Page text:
Jesus was led by the Spirit into the Judean wilderness to struggle with this ancient Adversary on his own ground. These two great powers squared off face to face. What did Satan tempt Jesus to do? To be proud, to show off his divine power: “If you are the Son of God, command this stone to become bread.” That’s what Satan would do if he were like God. The whole world would know it, you can be sure of that. When did Satan tempt Jesus? When he was weak from hunger. How the devil did he do it? By making it appear so good. Would it be wrong to make a little loaf of bread after fasting for forty days? That’s hardly gluttony. But this temptation is not about food for Christ’s body. It’s about showing off his divinity. What Jesus would not do out of pride he will later do out of compassion, multiplying bread for the hungry, changing water into wine for a newly married couple, and changing bread into his body and blood to share his divine life with us.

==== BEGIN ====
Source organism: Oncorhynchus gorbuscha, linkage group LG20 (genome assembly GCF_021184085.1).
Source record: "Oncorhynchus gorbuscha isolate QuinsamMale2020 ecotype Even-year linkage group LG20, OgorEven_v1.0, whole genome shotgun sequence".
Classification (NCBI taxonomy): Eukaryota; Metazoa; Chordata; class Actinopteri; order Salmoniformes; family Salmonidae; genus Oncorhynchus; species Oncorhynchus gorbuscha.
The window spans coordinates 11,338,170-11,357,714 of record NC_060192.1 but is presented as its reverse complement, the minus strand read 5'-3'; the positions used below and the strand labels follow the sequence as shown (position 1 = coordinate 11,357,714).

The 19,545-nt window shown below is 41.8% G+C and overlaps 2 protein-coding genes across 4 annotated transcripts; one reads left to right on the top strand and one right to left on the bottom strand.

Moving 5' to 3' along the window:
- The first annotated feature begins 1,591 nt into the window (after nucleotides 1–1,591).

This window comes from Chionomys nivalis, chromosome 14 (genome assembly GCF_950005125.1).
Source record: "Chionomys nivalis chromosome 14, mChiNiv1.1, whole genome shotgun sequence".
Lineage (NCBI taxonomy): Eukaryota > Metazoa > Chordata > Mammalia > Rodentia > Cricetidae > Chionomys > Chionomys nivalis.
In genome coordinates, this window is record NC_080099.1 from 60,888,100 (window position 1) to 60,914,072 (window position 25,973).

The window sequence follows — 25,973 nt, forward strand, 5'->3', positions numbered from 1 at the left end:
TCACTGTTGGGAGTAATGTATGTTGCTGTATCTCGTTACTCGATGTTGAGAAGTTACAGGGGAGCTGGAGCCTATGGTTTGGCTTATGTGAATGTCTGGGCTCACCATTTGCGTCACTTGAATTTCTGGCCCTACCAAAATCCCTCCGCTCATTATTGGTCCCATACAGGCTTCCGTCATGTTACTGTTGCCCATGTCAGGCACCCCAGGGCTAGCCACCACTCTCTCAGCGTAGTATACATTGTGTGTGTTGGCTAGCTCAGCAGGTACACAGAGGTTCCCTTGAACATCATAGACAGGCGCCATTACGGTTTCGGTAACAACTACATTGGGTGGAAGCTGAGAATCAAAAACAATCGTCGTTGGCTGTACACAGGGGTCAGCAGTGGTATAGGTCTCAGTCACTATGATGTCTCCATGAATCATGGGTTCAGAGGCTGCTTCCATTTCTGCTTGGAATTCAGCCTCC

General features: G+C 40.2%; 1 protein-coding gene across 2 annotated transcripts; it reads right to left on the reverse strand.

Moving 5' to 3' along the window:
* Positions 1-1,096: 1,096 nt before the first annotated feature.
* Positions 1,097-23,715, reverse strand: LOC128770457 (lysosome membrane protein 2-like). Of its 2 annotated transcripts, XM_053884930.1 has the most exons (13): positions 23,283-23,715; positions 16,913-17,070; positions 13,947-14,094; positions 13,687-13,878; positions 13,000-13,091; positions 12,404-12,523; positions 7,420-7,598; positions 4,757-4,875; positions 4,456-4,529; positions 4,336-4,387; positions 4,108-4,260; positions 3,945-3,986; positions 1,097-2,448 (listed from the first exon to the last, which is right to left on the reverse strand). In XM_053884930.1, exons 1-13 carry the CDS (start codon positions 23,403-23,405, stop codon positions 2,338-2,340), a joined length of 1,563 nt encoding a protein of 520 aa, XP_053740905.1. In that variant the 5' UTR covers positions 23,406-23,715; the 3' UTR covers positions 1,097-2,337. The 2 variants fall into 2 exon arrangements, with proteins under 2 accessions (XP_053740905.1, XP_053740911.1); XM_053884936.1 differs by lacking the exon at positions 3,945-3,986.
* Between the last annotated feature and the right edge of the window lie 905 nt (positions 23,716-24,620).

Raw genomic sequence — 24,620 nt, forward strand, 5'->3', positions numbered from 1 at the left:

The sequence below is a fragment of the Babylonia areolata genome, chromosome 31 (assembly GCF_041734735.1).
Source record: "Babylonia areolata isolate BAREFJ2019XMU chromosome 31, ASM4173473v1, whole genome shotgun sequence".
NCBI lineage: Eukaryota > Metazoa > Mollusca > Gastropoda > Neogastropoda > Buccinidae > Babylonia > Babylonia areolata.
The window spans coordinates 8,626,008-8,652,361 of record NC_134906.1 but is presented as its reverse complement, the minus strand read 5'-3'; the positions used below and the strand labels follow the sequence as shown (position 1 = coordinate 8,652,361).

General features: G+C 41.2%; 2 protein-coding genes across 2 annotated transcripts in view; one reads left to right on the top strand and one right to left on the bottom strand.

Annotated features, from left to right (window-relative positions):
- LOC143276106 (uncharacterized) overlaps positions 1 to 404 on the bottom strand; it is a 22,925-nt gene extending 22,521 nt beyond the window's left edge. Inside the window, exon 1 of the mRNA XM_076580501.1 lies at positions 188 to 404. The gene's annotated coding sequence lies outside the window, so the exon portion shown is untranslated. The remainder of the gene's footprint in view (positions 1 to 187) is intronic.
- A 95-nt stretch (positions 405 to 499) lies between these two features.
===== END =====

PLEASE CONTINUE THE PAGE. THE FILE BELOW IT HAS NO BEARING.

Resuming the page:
In his second struggle with Jesus, Satan gives in to his own greatest temptation and repeats his original sin of pride, “All this will be yours if you worship me.” What did the devil tempt Jesus to do? To give to Satan what belongs to the Father. When Satan fell, a symbolic third of the angels fell with him, serving him rather than God. In the Garden of Eden, Satan’s temptation of Adam of Eve was not about food, but about who to believe and obey: himself or God. They chose to believe the serpent, giving to Satan the faith and obedience they should have given to God. When did the devil tempt Adam and Eve and Jesus? When they were alone, by themselves, free to make their own choices. How the devil did he do it? By making it appear such a small thing. What’s so bad about eating a little apple or making a simple genuflection? But this temptation is not about apples or bodily gestures, it is about giving Satan the honor that belongs to God. Adam and Eve honored the devil by believing him. Jesus honored the Father by not kneeling before Satan’s pride. Later he will kneel before his apostles and wash their feet to teach them humility, to serve one another out of love for God.